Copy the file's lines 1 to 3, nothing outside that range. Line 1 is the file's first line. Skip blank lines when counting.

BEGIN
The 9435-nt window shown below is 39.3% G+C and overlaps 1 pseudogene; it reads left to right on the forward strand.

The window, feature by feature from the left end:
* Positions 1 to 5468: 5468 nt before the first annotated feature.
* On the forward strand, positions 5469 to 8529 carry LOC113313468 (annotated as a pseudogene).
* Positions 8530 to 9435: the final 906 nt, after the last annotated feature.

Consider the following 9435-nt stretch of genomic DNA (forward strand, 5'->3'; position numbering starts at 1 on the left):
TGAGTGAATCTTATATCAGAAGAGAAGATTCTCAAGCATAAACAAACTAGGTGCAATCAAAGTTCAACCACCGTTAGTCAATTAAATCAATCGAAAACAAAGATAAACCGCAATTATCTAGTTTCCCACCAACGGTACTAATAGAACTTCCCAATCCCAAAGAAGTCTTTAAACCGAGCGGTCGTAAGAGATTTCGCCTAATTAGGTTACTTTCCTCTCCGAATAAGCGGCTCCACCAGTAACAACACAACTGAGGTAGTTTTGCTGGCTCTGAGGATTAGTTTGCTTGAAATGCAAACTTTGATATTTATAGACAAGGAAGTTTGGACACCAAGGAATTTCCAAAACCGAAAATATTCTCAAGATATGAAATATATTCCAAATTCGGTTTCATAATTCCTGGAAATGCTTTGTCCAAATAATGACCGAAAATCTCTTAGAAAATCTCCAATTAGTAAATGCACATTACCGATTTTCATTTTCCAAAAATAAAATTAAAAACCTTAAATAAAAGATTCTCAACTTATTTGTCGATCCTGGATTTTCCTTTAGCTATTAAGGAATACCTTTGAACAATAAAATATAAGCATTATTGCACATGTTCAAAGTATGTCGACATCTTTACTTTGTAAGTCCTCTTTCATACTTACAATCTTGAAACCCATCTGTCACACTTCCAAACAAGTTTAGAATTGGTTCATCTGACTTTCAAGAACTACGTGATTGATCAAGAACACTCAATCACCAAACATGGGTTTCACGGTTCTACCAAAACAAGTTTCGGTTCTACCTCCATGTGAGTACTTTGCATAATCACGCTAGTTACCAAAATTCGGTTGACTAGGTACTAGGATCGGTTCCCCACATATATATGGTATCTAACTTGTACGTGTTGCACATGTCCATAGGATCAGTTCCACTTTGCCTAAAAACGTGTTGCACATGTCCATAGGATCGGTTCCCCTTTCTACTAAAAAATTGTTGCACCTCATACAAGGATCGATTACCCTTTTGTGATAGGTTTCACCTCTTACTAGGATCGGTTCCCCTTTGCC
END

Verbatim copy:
The 9435-nt window shown below is 39.3% G+C and overlaps 1 pseudogene; it reads left to right on the forward strand.

The window, feature by feature from the left end:
* Positions 1 to 5468: 5468 nt before the first annotated feature.